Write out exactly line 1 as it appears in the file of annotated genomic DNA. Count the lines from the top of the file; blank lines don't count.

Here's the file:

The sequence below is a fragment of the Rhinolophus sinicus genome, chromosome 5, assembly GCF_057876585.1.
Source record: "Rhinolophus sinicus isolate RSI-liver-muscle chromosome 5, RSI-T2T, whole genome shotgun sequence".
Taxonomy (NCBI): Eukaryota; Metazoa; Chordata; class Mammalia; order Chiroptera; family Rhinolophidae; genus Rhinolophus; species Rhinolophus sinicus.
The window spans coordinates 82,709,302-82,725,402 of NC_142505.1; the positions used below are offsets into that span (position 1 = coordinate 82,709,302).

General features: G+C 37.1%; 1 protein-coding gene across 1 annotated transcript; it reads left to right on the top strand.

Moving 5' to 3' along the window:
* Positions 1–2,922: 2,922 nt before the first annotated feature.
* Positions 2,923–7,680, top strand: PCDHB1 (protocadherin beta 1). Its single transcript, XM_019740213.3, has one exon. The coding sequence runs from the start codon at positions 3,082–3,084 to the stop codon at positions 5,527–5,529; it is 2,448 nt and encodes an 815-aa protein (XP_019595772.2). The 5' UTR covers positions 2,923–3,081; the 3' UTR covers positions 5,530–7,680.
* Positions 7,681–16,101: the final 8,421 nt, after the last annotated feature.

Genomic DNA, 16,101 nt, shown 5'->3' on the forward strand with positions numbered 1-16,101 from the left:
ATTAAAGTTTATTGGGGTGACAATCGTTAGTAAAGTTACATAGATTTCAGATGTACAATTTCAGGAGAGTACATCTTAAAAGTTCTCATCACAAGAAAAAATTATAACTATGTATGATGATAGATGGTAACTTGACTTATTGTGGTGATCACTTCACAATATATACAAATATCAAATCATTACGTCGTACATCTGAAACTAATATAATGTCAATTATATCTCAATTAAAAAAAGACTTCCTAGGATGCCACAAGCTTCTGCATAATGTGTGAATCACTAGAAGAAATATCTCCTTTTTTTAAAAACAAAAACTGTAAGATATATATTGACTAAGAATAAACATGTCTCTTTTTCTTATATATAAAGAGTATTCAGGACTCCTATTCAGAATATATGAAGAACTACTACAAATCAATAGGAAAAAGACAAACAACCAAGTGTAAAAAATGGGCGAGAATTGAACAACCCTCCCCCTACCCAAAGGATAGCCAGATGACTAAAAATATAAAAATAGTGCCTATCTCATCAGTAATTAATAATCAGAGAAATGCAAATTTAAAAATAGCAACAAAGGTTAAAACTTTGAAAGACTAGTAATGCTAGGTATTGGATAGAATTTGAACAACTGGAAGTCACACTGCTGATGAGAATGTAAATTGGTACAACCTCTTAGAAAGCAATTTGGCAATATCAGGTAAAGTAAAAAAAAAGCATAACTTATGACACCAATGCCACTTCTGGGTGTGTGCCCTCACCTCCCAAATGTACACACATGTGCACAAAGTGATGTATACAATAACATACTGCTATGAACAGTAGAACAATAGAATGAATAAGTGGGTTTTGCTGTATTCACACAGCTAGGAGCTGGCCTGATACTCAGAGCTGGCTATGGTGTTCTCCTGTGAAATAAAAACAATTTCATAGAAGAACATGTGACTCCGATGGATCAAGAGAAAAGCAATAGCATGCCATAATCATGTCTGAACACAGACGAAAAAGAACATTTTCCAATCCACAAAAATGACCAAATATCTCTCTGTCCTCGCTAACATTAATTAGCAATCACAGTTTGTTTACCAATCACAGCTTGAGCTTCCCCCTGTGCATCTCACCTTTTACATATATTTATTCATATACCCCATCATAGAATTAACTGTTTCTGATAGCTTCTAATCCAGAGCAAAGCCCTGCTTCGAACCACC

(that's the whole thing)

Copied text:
The sequence below is a fragment of the Rhinolophus sinicus genome, chromosome 5, assembly GCF_057876585.1.